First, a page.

First open fstab using nano, or your chosen editor:
nano -w /etc/fstab
Next append the following like to the fstab file you just opened:
none /tmp tmpfs nodev,nosuid,noexec 0 0
If you opened using nano you can now close using ctrl+x and then answering “y” to save.
To apply the changes we now need to simply remount all:
Then secure /dev/shm:
none /dev/shm tmpfs defaults 0 0
none /dev/shm tmpfs nodev,nosuid,noexec 0 0
and save file.
Then use command:
mount -o remount /dev/shm
to update mount options for /dev/shm
now mount command should show you something like:
/dev/simfs on / type reiserfs (rw,usrquota,grpquota)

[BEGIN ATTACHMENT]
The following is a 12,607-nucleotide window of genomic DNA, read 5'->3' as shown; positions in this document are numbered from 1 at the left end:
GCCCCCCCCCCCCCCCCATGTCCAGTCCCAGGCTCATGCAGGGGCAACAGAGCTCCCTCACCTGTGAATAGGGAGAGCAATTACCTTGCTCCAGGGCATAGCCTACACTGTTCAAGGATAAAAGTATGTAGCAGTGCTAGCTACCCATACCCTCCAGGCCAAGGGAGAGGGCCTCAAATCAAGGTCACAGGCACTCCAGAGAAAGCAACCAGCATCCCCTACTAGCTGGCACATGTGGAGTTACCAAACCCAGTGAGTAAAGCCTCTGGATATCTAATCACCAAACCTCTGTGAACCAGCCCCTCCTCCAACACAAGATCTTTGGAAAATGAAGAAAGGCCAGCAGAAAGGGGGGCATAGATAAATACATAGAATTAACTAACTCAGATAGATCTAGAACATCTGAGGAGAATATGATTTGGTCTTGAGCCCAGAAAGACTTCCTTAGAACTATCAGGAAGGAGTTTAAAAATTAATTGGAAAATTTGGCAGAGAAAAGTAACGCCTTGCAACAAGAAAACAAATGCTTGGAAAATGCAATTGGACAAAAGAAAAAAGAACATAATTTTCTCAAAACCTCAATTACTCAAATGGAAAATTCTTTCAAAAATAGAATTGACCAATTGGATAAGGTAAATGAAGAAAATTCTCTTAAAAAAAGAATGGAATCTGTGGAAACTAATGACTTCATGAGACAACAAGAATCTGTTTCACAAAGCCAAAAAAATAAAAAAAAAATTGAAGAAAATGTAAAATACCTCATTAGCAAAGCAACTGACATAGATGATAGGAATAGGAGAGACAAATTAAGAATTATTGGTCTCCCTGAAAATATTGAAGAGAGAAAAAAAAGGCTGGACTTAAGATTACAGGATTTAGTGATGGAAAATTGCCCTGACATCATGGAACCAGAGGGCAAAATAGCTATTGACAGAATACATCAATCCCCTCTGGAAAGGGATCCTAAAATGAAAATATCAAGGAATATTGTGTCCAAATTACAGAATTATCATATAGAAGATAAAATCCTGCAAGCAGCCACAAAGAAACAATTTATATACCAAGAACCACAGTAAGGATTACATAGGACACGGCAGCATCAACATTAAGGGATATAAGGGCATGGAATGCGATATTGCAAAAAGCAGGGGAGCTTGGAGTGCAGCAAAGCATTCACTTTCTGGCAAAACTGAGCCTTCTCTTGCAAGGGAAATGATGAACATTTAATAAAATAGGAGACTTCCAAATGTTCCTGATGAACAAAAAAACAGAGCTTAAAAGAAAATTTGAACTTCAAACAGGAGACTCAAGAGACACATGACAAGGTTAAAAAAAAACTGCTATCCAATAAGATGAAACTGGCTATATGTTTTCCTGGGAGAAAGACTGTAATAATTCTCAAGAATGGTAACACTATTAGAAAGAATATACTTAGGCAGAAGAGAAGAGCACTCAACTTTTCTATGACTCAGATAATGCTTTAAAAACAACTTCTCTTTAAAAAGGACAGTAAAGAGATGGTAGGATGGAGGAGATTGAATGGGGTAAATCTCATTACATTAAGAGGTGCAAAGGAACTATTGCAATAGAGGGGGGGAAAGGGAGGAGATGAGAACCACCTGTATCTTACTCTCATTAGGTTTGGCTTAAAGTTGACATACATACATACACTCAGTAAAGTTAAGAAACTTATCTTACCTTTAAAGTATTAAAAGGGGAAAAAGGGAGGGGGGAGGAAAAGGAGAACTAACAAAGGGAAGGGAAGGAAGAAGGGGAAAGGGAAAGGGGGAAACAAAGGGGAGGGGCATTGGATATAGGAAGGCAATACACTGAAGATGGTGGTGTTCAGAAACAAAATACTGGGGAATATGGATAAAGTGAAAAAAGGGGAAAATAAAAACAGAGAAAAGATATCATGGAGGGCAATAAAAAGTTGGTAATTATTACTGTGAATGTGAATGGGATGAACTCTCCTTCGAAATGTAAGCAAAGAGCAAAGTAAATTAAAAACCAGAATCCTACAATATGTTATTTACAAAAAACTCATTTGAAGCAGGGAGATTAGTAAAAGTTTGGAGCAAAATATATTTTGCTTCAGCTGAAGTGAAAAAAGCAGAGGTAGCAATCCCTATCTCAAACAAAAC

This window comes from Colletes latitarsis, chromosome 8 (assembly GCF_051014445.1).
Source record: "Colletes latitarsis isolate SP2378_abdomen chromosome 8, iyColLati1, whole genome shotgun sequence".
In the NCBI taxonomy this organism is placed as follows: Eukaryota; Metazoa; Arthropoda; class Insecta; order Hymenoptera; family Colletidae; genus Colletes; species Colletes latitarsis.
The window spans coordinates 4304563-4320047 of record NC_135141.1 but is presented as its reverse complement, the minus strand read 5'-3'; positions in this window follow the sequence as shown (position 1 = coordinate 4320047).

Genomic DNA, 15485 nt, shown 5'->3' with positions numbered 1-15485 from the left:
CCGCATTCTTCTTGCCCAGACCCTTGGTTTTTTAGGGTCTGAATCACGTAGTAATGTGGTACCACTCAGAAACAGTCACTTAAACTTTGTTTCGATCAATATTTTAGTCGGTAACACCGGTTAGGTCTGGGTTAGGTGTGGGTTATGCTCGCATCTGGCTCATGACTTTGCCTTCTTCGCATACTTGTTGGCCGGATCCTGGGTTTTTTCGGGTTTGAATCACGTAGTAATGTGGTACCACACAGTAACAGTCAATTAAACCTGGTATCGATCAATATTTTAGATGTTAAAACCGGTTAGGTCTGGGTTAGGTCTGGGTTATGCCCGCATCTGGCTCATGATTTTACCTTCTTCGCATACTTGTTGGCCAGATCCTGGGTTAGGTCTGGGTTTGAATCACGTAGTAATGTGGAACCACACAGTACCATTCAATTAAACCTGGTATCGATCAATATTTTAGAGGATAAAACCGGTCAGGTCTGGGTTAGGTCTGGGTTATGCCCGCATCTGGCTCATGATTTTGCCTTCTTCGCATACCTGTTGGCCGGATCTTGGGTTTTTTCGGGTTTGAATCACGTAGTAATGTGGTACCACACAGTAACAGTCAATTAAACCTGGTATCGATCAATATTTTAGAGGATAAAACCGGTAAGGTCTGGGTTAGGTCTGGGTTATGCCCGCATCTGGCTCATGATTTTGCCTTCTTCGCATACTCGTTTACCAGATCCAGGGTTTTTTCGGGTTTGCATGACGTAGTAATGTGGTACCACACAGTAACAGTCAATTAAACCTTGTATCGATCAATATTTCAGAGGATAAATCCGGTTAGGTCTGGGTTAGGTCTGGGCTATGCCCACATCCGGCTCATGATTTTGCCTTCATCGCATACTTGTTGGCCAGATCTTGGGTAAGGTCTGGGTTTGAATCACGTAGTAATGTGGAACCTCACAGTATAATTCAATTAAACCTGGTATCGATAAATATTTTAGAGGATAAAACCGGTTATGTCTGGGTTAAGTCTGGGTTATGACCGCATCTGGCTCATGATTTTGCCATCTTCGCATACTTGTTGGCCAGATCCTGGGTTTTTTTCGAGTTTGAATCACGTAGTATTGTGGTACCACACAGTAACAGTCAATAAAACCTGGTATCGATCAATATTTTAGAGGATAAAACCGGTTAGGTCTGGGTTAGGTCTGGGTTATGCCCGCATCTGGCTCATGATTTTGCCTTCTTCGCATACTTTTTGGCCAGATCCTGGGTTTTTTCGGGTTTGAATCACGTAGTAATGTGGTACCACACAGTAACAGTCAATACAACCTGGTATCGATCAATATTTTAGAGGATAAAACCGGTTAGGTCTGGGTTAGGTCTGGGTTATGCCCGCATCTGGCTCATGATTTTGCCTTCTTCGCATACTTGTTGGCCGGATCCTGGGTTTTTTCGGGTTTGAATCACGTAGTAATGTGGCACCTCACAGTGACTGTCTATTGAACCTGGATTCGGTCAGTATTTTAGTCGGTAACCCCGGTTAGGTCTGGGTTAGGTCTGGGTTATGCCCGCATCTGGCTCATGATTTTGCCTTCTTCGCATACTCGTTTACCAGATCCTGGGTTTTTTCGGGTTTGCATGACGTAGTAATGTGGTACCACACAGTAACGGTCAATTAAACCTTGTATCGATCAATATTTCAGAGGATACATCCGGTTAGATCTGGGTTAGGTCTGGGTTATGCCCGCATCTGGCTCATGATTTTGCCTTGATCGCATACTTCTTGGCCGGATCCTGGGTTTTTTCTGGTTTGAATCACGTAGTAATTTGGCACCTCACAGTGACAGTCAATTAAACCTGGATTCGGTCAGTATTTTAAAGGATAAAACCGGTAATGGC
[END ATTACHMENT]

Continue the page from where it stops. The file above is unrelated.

proc on /proc type proc (rw)
sysfs on /sys type sysfs (rw)
none on /dev type tmpfs (rw)
none on /dev/pts type devpts (rw)
none on /dev/shm type tmpfs (rw,noexec,nosuid,nodev)
none on /proc/sys/fs/binfmt_misc type binfmt_misc (rw)
none on /tmp type tmpfs (rw,noexec,nosuid,nodev)
and you could see that /tmp and /de/shm now secured.
There is also a /var/tmp dir that needs to be secured.
So first make a backup of the files in the folder:
mv /var/tmp /var/tmpfiles
Now make a symlink to map /tmp to /var/tmp
ln -s /tmp /var/tmp
next is to restore the files from the backup we have made before:
cp /var/tmpfiles/* /tmp/
Restore the files from the backup you made before, and make sure that the files in tmpfiles are now in tmp.
ls -la /var/tmpfiles
ls -la /var/tmp
You can remove the tmpfiles directory now with the following Linux command:
rm -rf /var/tmpfiles